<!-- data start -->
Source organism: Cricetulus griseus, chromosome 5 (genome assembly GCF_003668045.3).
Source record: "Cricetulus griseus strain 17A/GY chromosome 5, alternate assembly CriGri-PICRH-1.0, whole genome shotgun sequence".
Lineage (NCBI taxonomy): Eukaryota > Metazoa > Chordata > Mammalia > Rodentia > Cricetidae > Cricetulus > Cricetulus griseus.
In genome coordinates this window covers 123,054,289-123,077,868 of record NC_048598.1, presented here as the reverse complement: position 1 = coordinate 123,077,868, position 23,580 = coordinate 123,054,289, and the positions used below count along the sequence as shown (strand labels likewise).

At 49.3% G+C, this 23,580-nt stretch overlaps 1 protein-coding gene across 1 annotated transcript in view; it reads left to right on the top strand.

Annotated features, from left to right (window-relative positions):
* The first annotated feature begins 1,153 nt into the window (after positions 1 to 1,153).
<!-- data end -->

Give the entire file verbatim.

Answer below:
Source organism: Cricetulus griseus, chromosome 5 (genome assembly GCF_003668045.3).
Source record: "Cricetulus griseus strain 17A/GY chromosome 5, alternate assembly CriGri-PICRH-1.0, whole genome shotgun sequence".
Lineage (NCBI taxonomy): Eukaryota > Metazoa > Chordata > Mammalia > Rodentia > Cricetidae > Cricetulus > Cricetulus griseus.
In genome coordinates this window covers 123,054,289-123,077,868 of record NC_048598.1, presented here as the reverse complement: position 1 = coordinate 123,077,868, position 23,580 = coordinate 123,054,289, and the positions used below count along the sequence as shown (strand labels likewise).

At 49.3% G+C, this 23,580-nt stretch overlaps 1 protein-coding gene across 1 annotated transcript in view; it reads left to right on the top strand.

Annotated features, from left to right (window-relative positions):
* The first annotated feature begins 1,153 nt into the window (after positions 1 to 1,153).